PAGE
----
How can I stop lower leg moving during rising trot?

Discussion in 'Horse Riding and Training' started by Stiltskin, Apr 17, 2009.


  1. Stiltskin

    Stiltskin PetForums Junior

    Joined:
    Apr 11, 2009
    Messages:
    32
    Likes Received:
    2
    Can anyone give me advice?

    I have been riding for a number of yours, but am coming to the realisation that I never learned to post properly! I rise 'through the stirrups', causing my feet to shoot forwards whenever I rise. I know the lower leg should be still...I have seen videos of riders trotting like this, and know this is the way I want to be riding, but I can't work out how on earth to do it! What am I missing?! :cryin:
     
  2. popsec

    popsec PetForums Junior

    Joined:
    Apr 12, 2009
    Messages:
    34
    Likes Received:
    0
    Did you try rising using your knees by holding them tight to the saddle then pushing yourself upwards with their support?
     
  3. Stiltskin

    Stiltskin PetForums Junior

    Joined:
    Apr 11, 2009
    Messages:
    32
    Likes Received:
    2
    Hi Popsec, thanks.

    No.. no-one (riding instructor etc.) has ever suggested I do that...do you think it will help?
     
  4. popsec

    popsec PetForums Junior

    Joined:
    Apr 12, 2009
    Messages:
    34
    Likes Received:
    0
    Here is another reason for a moving leg during a rising trot, it says that it's all about a good balance, you can check those tips at:

    Horse Riding: How to keep your legs still

    I think you might need to check whether you are in a balanced seat position or not before trying to rise with the trot.
     
  5. Cody

    Cody PetForums Member

    Joined:
    Nov 17, 2008
    Messages:
    104
    Likes Received:
    6
    My only advice for this is that you need to remember that rising or posting should be caused by the horses movement - not by you physically pushing yourself up out of the saddle. Easier said than done though! It is possible to rise without stirrups (I think that I read you like riding bareback - try rising trot when bareback - you'll be amazed at what you can manage!).

    The other thing when you are rising with stirrups is to ensure your lower leg is far enough back behind the girth and maybe try lengthening your stirrups by 1 hole.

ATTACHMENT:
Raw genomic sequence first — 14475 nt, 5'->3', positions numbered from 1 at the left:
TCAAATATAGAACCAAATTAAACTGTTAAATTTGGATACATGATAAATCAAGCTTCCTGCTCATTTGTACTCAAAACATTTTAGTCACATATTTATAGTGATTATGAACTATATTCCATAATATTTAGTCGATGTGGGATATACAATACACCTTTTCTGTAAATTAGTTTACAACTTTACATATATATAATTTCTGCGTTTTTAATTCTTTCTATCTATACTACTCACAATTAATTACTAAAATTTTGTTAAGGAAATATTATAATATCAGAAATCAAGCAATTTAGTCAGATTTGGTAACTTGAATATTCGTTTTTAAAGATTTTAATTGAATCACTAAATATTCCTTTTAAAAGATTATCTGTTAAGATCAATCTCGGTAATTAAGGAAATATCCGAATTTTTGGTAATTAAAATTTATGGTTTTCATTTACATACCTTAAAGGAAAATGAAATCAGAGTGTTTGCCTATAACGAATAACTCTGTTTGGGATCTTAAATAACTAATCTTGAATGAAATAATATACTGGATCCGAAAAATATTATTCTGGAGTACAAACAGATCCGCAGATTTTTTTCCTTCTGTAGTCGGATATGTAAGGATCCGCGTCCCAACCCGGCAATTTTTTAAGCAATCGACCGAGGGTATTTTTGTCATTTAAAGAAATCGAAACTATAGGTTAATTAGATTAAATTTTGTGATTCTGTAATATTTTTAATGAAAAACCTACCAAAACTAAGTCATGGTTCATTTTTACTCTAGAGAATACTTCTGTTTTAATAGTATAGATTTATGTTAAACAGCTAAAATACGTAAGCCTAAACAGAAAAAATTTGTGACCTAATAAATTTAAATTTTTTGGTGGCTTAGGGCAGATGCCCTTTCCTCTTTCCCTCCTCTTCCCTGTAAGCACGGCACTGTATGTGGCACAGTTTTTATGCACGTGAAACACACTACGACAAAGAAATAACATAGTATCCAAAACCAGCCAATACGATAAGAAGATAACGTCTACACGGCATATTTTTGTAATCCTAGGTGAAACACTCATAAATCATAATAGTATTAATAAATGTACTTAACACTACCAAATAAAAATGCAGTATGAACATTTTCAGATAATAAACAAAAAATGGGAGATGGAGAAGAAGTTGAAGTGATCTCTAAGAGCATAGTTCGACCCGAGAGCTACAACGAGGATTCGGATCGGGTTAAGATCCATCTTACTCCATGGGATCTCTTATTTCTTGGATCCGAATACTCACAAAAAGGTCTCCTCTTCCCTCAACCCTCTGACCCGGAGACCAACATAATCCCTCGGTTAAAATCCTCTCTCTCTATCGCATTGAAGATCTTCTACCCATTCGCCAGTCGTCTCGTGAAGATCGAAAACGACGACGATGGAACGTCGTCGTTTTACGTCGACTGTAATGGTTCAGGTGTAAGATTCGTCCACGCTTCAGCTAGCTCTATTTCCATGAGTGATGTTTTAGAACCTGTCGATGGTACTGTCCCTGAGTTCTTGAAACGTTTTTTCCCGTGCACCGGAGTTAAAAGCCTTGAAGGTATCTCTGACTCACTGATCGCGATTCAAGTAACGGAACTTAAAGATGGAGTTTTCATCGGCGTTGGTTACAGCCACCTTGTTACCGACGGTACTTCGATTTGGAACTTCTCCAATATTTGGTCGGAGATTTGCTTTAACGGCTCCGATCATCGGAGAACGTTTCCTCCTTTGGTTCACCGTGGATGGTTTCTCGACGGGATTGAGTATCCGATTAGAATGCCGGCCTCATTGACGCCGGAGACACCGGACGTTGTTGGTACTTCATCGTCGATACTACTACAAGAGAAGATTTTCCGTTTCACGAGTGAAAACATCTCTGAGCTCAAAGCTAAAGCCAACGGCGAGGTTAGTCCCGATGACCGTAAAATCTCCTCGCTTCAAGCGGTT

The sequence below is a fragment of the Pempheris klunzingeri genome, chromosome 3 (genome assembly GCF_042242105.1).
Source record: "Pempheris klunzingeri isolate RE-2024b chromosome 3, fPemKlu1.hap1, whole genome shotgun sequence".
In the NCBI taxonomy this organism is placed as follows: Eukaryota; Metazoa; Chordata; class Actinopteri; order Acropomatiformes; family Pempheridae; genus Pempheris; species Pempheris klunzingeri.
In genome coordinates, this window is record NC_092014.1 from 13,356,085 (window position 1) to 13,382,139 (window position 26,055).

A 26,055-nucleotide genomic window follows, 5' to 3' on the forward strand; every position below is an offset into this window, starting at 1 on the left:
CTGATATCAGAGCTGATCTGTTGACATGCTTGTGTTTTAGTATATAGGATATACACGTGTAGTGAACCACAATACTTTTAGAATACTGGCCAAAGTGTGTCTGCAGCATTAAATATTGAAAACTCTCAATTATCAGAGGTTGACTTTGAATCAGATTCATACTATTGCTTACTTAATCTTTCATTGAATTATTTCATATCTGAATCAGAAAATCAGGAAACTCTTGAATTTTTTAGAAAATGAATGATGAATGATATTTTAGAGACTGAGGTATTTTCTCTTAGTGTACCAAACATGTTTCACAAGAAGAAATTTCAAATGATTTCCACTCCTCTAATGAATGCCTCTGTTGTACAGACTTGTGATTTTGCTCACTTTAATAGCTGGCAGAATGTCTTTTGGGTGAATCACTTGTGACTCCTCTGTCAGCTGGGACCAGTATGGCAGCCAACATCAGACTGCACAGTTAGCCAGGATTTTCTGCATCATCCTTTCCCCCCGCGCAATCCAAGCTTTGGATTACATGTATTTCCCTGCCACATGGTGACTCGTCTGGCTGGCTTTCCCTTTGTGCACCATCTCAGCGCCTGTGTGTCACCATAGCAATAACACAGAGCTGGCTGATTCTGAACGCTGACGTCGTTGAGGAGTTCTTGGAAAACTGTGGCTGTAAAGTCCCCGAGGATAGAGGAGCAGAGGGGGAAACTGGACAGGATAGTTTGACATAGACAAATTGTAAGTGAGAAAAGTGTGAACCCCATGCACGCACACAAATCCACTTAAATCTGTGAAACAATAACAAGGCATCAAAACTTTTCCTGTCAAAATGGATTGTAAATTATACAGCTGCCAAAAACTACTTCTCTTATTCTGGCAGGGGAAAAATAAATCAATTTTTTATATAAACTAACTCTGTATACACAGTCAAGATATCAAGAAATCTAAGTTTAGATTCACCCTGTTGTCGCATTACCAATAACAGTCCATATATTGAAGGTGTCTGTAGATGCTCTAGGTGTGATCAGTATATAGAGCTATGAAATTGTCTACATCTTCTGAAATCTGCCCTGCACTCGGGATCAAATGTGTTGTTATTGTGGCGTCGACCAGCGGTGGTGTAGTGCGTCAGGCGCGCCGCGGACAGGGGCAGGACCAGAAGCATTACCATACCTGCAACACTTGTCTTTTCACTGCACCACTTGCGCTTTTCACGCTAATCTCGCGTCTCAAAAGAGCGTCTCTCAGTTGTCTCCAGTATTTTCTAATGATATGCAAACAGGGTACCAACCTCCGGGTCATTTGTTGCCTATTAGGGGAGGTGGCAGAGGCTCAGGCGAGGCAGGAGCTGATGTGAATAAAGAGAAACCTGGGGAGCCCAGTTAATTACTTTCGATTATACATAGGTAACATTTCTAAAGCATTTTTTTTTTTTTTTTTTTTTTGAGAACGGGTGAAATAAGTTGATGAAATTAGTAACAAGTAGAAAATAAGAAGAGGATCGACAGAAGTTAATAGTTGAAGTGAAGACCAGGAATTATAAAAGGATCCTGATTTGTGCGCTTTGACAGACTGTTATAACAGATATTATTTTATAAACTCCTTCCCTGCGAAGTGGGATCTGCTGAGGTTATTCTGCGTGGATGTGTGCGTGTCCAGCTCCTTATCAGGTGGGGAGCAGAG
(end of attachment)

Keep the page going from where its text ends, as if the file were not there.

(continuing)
Last thought - the shape of your pony may cause your leg to shoot forwards to. If your Haflinger is typically shaped, he may be quite rounded in his girth - this doesn't help matters, but don't let it b e an excuse to stop trying! :thumbup1:
     
  6. toddy

    toddy PetForums Senior

    Joined:
    Jan 24, 2009
    Messages:
    732
    Likes Received:
    12
    The best way to learn and also to see if you are rising correctly is to ride without stirrups.
    Having been teaching for many years now it is something which we always did years ago but with increased insurance claims nowadays many riding schools no longer allow it.
    Remember to relax the lower leg,your stirrups should purely be a foot rest not something to use to stand up in.
     
  7. Mags4eva

    Mags4eva PetForums Junior

    Joined:
    Jun 27, 2009
    Messages:
    57
    Likes Received:
    1
    I used 2 do that a lot when i was learning. What i find best is to go in to a nice relaxed trot and smile! Then imagine your head is being pulled up from your hat and rise to the trot. Try and keep your back straight and lean forward slightly (not jumping position! I think your leg might be going forward as you're leaning back just a little bit 2 much. Just lean forward a little bit.) It might feel strange at first but you can check your position by just sitting on your horse and standing up. If you find this difficult your seat and can't hold this position for more than a couple of seconds then your seat isn't quite right. If you feel like you're falling backwards then you're probaly sitting a bit 2 far back wards which is causing you're leg 2 shoot forwards. Hope this has helped and i haven't confused u further! Xx
     
  8. Ar you gripping with your knees, and lower inner leg area! A long time since I have ridden! but cannot recall a problem with leg movement!
     
  9. rebenda

    rebenda PetForums VIP

    Joined:
    Jan 1, 2009
    Messages:
    1,334
    Likes Received:
    23
    eee im up to learning dealing with this prob in my riding lessons she made me do it without the stirrups and it worked wonders i found i was using the stirrups to rise as well as my legs and so once out of the stirrups and lowered the length by one hole i found the horse was rising me as well as a bit of a push in the knees ooo i cant wait for my next lesson now thinkin bout riding lol
     
  10. apache

    apache PetForums Junior

    Joined:
    Jul 16, 2009
    Messages:
    28
    Likes Received:
    2
    honestly all your replies are the problem eventually it will be ok the main thing is the more you ride without stirrups the more your muscles will develop and before you know it you could be riding around bareback.i wouldnt encourage that at this moment in time as i doubt you could grip and you may send the wrong signals and end up a nasty heap on the ground.good luck you will suceed
     
Loading...